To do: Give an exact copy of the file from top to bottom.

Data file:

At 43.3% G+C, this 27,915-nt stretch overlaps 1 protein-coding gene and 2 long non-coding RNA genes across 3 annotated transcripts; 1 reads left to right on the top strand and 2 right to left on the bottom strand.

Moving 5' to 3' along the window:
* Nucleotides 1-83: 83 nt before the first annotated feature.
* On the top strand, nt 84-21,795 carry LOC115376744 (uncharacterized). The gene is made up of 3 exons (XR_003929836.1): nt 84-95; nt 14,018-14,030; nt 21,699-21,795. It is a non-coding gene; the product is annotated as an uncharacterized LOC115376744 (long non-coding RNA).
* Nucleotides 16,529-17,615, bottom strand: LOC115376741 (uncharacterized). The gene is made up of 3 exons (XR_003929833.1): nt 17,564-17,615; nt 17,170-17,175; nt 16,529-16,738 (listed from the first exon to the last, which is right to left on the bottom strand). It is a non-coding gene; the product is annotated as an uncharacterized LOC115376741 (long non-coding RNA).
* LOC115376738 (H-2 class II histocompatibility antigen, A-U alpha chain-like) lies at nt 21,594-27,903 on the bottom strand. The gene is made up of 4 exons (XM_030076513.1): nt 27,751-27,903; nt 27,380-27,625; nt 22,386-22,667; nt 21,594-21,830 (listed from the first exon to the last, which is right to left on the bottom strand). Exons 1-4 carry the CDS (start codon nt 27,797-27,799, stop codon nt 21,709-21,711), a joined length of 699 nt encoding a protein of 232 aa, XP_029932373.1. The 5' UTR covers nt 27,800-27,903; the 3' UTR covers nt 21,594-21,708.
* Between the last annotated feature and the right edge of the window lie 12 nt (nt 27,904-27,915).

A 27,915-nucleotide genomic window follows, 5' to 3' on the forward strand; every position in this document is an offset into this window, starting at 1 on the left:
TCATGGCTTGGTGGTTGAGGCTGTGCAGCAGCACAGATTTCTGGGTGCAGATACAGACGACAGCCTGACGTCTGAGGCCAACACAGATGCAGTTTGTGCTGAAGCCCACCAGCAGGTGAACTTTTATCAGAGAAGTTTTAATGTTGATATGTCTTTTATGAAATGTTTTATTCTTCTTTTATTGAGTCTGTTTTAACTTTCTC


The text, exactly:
At 43.3% G+C, this 27,915-nt stretch overlaps 1 protein-coding gene and 2 long non-coding RNA genes across 3 annotated transcripts; 1 reads left to right on the top strand and 2 right to left on the bottom strand.

Moving 5' to 3' along the window:
* Nucleotides 1-83: 83 nt before the first annotated feature.
* On the top strand, nt 84-21,795 carry LOC115376744 (uncharacterized). The gene is made up of 3 exons (XR_003929836.1): nt 84-95; nt 14,018-14,030; nt 21,699-21,795. It is a non-coding gene; the product is annotated as an uncharacterized LOC115376744 (long non-coding RNA).
* Nucleotides 16,529-17,615, bottom strand: LOC115376741 (uncharacterized). The gene is made up of 3 exons (XR_003929833.1): nt 17,564-17,615; nt 17,170-17,175; nt 16,529-16,738 (listed from the first exon to the last, which is right to left on the bottom strand). It is a non-coding gene; the product is annotated as an uncharacterized LOC115376741 (long non-coding RNA).
* LOC115376738 (H-2 class II histocompatibility antigen, A-U alpha chain-like) lies at nt 21,594-27,903 on the bottom strand. The gene is made up of 4 exons (XM_030076513.1): nt 27,751-27,903; nt 27,380-27,625; nt 22,386-22,667; nt 21,594-21,830 (listed from the first exon to the last, which is right to left on the bottom strand). Exons 1-4 carry the CDS (start codon nt 27,797-27,799, stop codon nt 21,709-21,711), a joined length of 699 nt encoding a protein of 232 aa, XP_029932373.1. The 5' UTR covers nt 27,800-27,903; the 3' UTR covers nt 21,594-21,708.
* Between the last annotated feature and the right edge of the window lie 12 nt (nt 27,904-27,915).

A 27,915-nucleotide genomic window follows, 5' to 3' on the forward strand; every position in this document is an offset into this window, starting at 1 on the left:
TCATGGCTTGGTGGTTGAGGCTGTGCAGCAGCACAGATTTCTGGGTGCAGATACAGACGACAGCCTGACGTCTGAGGCCAACACAGATGCAGTTTGTGCTGAAGCCCACCAGCAGGTGAACTTTTATCAGAGAAGTTTTAATGTTGATATGTCTTTTATGAAATGTTTTATTCTTCTTTTATTGAGTCTGTTTTAACTTTCTC